A music arranger with electronics training, Brown claims his station never intruded on other broadcasts - "no harmonics, no interference, nothing." Still, according to Theimer, somebody from a licensed station reported him to the FCC. Brown doesn't know who told on him; the FCC refuses to say. Brown muted his operation on January 7 after FCC agents showed up at the Florida City warehouse he was using as station headquarters. "They came knocking on the door, saying `we're from the FCC,'" the erstwhile broadcaster recalls. "`We want to check you out, where's your license?'" The 23-year-old South Florida native feels betrayed. "Yeah, the FCC makes the airwaves safe," he says. "They make it safe for commercial stations hyping money out of people's pockets." As for the fink, Brown adds, "That person should feel lower than low. Now the old people have nothing."
Errol Ross is another recent bustee. Originally from Jamaica, Ross spent more than five years in the U.S. Air Force and another seven in the private sector learning about electronic engineering. But when he went to work providing 24-hour Caribbean-music programming on a cable radio frequency for Adelphia Cable Communications subscribers, Ross found himself caught in a triangle.
Ross's broadcast was beamed from a studio in the Southwest Dade neighborhood of Devonaire to Adelphia's transmitter, and from there it went out on the airwaves. But the studio was situated beyond the reach of the transmitter's signal, so Ross found that he was unable to monitor his own program. He came up with an ingenious solution - or so he thought. Ross set up a receiver and a low-power transmitter at his house, which was located within the cable company's range. From there the signal was rebroadcast to the studio on the FM band, completing the triangle.
Ross insists he made every effort to comply with government regulations. "I was not running an illegal station, to my knowledge," he says. "I made dozens of calls to the FCC to get clearance, but I never got a word on it. They kept telling me that if I wasn't over 100 watts, they couldn't license me. So I decided to play it safe and stay under 100 watts. That was a misunderstanding."
Somebody turned him in to the radio feds. Ross doesn't know who, and the FCC won't say. "It surprised me. A car showed up, two guys in suits knocked on my door at ten in the morning and showed me a federal badge. They said they'd like to inspect my transmitter, and I said, `Sure, come on in.'"
The Ross link-up was muzzled on February 3. "I'm not mad at the FCC," says the DJ, "but I wish they were more flexible. They have hard-and-fast rules with no provisions to make an exception. With our transmitter, we took great care not to cause harmonics that would mess up anyone else's signal. When it was examined, they admitted it was exceptionally clean."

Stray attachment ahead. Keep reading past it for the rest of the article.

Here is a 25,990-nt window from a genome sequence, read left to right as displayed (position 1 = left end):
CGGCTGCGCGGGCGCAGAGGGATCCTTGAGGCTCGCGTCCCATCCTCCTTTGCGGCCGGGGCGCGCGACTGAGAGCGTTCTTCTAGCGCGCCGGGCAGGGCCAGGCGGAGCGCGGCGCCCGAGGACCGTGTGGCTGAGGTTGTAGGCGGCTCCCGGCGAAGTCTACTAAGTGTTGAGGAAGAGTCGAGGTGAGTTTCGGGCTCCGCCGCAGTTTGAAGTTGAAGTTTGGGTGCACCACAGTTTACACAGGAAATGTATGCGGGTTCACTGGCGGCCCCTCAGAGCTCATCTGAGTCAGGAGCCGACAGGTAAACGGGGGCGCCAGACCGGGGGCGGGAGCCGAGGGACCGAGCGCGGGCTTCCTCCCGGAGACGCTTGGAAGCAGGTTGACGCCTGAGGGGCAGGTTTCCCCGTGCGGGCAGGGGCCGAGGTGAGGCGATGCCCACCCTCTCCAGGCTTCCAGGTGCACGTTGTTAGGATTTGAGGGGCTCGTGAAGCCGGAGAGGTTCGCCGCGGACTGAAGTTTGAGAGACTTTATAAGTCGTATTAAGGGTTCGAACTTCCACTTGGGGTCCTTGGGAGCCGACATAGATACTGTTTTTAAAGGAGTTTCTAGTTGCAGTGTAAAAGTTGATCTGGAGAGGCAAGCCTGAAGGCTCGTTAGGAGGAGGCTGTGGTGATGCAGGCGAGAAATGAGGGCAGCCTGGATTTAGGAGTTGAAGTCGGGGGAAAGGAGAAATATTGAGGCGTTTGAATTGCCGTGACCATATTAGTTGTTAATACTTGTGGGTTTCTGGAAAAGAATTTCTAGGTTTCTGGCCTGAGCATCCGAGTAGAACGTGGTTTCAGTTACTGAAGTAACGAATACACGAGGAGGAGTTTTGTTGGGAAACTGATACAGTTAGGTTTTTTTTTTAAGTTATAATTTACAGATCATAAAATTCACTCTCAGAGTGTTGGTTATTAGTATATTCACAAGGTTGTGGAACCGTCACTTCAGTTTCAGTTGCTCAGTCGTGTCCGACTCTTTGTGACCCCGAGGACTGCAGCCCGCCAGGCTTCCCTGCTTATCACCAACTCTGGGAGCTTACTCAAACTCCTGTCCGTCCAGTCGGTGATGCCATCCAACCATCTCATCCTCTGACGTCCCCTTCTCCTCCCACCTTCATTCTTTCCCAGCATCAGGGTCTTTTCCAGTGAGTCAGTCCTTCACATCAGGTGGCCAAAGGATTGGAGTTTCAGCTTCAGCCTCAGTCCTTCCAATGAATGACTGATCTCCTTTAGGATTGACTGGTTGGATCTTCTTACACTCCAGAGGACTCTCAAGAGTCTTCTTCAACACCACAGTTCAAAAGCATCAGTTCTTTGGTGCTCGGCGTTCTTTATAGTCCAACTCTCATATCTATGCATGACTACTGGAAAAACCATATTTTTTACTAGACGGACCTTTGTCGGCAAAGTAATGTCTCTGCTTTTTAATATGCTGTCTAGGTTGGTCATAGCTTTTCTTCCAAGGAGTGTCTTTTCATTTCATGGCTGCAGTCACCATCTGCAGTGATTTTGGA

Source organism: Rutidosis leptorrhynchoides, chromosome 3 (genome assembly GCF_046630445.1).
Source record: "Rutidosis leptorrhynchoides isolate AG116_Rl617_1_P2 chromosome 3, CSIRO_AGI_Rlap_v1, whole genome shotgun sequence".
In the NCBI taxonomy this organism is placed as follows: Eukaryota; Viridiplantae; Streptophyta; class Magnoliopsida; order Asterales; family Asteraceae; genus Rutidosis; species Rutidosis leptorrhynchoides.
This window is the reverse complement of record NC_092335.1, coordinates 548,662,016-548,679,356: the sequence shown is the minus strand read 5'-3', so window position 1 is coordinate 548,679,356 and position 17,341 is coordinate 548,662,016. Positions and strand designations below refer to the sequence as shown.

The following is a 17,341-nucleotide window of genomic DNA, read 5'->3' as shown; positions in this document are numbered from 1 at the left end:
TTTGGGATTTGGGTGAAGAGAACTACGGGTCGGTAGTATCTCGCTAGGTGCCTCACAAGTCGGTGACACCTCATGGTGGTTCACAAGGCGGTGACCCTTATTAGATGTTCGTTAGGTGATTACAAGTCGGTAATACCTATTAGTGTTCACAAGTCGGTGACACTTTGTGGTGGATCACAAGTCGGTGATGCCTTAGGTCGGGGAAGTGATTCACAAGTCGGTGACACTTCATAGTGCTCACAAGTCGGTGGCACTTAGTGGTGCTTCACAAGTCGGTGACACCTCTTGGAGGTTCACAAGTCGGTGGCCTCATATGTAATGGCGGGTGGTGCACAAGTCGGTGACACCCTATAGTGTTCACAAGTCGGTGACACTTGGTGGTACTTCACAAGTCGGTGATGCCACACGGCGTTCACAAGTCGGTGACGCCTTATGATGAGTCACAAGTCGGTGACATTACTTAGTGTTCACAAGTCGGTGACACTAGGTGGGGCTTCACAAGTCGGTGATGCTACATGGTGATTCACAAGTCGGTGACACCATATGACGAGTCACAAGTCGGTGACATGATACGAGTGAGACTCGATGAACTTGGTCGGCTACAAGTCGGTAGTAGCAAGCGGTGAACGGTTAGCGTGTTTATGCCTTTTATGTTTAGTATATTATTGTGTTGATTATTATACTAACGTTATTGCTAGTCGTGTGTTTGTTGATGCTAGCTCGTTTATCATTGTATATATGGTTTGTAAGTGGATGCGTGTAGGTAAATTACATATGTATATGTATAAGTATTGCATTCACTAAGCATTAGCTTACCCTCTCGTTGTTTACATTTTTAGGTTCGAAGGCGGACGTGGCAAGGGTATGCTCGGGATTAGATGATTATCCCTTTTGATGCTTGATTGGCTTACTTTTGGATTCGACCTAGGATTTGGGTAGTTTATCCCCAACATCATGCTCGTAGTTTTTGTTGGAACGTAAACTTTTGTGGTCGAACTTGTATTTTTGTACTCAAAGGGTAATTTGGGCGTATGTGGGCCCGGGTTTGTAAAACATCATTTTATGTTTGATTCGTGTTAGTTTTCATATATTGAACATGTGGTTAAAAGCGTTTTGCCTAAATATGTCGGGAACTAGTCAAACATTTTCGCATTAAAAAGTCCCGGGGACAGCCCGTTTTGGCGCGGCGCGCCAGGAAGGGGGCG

The FCC never did quite catch up with the pirates behind Radio X (88.3 FM), one of the more ambitious outlets operating outside the law. "We rented a house, built a studio, and provided alternative programming that otherwise wouldn't be available," says Steve Alvin, who hosted a jazz show on the X. "We had no hidden agendas, we were broadcasting in peace and harmony, playing and saying what we wish. During the war in Iraq, we were talking out. Yahweh, Mandela, we spoke out and played alternative music."
Radio X originated in a rented house and was transmitted to an antenna located on the University of Miami campus. "All they found was the remote location," Alvin says. "They never could find us." Like Jeff Brown, he argues that the FCC is enforcing the the law on behalf of commercial interests. "Government works for the elite," says Alvin, "not for the people who are trying to do something."
The FCC's assurances notwithstanding, Alvin believes the government is orchestrating a concerted crackdown, spurred by commercial broadcasters who sniff out the outlaw operations. "These people," Alvin says, "are handing them to the FCC on a silver platter and laughing about it. I can assure you our station was cleaner than any commercial station."
There are no plans at this time to resurrect Radio X.
Pierre Leach, however, would like to bring Fun Radio back to Mango Hill. He has applied for a permit that would allow him to operate legally. And, he adds, he would like to clear up all his problems with the FCC. When he was confronted with a $1000 "monetary forfeiture," Leach sent a letter to the FCC explaining his position. That was back on November 1, 1991. He hasn't heard a thing since.